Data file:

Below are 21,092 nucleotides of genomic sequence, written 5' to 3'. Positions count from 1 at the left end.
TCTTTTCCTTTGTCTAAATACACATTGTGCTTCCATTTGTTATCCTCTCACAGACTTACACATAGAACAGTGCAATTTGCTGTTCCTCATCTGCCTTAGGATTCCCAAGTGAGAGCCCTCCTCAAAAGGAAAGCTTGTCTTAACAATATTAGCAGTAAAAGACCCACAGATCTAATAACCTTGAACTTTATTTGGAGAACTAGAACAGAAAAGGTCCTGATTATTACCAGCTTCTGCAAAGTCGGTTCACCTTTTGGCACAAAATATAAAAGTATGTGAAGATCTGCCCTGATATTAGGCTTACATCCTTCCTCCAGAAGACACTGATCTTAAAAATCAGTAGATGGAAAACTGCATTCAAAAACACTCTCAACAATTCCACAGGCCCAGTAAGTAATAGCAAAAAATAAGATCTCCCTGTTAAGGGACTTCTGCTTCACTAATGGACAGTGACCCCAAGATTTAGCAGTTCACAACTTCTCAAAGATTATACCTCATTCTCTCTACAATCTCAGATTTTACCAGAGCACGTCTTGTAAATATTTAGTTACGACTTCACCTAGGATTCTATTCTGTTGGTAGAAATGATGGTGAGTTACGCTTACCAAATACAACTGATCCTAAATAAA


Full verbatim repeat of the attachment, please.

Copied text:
Below are 21,092 nucleotides of genomic sequence, written 5' to 3'. Positions count from 1 at the left end.
TCTTTTCCTTTGTCTAAATACACATTGTGCTTCCATTTGTTATCCTCTCACAGACTTACACATAGAACAGTGCAATTTGCTGTTCCTCATCTGCCTTAGGATTCCCAAGTGAGAGCCCTCCTCAAAAGGAAAGCTTGTCTTAACAATATTAGCAGTAAAAGACCCACAGATCTAATAACCTTGAACTTTATTTGGAGAACTAGAACAGAAAAGGTCCTGATTATTACCAGCTTCTGCAAAGTCGGTTCACCTTTTGGCACAAAATATAAAAGTATGTGAAGATCTGCCCTGATATTAGGCTTACATCCTTCCTCCAGAAGACACTGATCTTAAAAATCAGTAGATGGAAAACTGCATTCAAAAACACTCTCAACAATTCCACAGGCCCAGTAAGTAATAGCAAAAAATAAGATCTCCCTGTTAAGGGACTTCTGCTTCACTAATGGACAGTGACCCCAAGATTTAGCAGTTCACAACTTCTCAAAGATTATACCTCATTCTCTCTACAATCTCAGATTTTACCAGAGCACGTCTTGTAAATATTTAGTTACGACTTCACCTAGGATTCTATTCTGTTGGTAGAAATGATGGTGAGTTACGCTTACCAAATACAACTGATCCTAAATAAA